A cookie is a small piece of data sent from a website and stored on a user's computer by a web browser (in plain text format).
The browser sends cookies back to the server with each subsequent request, allowing the server to determine whether the request came from the same browser or not. By analyzing the cookie data, the server can identify the user's session and track the user's actions on the site.
Cookies are mainly used for three purposes:
User session management (user authentication, storing shopping carts, etc)
Tracking users (recording and analyzing user behavior by web analytics tools)
Personalization (storing user preferences and site settings for particular device/browser)
How it works
The server sends cookies to the browser by adding the "Set-Cookie: cookie-name = cookie-value" HTTP header to the response. The server can send multiple cookies by adding multiple Set-Cookie headers.
Browsers send cookies to the server by adding "Cookie: saved-cookie" header to the request. If multiple cookies exist for a web page, they are sent in a single 'Cookie' header and separated by a semicolon.
Browser Request With Cookie Header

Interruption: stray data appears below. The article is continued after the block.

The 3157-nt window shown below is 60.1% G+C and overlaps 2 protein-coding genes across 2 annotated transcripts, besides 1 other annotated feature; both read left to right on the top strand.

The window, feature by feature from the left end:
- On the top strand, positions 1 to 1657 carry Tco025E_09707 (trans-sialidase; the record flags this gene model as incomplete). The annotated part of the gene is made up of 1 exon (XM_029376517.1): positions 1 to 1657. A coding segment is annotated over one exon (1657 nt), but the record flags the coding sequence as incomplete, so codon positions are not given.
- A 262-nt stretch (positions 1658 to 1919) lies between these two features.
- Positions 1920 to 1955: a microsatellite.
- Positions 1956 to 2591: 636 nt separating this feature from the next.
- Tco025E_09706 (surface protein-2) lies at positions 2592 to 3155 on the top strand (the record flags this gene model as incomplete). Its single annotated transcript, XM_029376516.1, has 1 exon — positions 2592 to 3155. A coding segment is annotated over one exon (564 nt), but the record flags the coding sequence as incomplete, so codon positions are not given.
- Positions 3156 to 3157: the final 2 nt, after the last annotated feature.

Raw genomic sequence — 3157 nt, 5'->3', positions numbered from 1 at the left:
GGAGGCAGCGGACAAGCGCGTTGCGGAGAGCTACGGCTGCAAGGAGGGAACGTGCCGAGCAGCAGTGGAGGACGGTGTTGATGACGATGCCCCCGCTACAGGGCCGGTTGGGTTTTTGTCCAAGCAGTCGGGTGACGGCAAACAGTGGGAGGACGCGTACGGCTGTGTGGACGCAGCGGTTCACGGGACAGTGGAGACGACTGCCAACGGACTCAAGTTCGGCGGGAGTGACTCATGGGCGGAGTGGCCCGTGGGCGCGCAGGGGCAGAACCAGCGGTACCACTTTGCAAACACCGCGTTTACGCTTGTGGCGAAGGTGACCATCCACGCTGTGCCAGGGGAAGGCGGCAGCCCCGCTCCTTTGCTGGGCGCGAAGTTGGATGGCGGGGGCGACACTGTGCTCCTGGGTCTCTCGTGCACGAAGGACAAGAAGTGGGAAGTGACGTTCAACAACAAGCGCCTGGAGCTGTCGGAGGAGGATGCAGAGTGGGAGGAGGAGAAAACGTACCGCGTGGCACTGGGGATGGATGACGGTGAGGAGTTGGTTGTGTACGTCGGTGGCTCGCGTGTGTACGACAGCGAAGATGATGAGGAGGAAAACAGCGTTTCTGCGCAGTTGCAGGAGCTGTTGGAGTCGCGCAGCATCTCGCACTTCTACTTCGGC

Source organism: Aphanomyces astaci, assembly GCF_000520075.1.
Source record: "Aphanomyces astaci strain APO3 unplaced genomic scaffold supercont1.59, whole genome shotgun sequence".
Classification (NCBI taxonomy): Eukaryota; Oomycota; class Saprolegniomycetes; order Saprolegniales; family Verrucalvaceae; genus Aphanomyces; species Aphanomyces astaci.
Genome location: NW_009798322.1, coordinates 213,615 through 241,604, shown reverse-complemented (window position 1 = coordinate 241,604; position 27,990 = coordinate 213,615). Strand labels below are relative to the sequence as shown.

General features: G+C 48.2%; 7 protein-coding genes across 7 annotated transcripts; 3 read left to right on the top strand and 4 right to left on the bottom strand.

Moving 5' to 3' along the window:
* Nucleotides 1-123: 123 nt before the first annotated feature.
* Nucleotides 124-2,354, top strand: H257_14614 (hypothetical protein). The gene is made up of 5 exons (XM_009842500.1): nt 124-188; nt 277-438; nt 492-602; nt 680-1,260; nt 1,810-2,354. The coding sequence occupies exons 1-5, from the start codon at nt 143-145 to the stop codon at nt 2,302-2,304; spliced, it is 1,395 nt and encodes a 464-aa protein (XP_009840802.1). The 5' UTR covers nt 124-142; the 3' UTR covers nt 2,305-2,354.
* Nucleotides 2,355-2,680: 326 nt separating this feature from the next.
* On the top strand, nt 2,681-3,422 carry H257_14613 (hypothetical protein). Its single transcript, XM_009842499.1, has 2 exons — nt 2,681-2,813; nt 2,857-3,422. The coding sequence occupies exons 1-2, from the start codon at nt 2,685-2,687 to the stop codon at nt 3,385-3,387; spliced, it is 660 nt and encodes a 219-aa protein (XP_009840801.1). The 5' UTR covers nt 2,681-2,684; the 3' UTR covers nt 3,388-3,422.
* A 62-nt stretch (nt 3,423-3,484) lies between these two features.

GET / HTTP/1.1
Cookie: theme=light; authToken=Fb2#[email protected];
If the server does not provide information about the expiration of the cookie by specifying the exact date or after a certain period of time (no Expires or Max-Age directives), it becomes a session cookie (in-memory cookie) and is deleted when the user closes the browser.
Secure cookies can only be transmitted over HTTPS protocol and will not be transmitted over insecure HTTP. This reduces the likelihood that a cookie will be stolen. But even with the Secure directive, cookies are still insecure, and no confidential information should be stored in cookies.
Use the Same-Site directive to protect cookies from cross-site request forgery (CSRF) attacks. The 'SameSite=Strict' directive instructs the browser to send cookies only to the same site on which they are set. If the request came from a different site, none of the cookies marked with the Strict attribute will be included in the request. Unlike Strict, the 'SameSite=None' directive tells the browser to send cookies with both cross-site requests and same-site requests.
The Domain and Path attributes define the scope of the cookie. For security reasons, cookies can only be set on the current site's top domain and its sub domains. For example, the site1.com cannot set a cookie for site2.com because this would allow the site1.com to control the cookies of site2.com.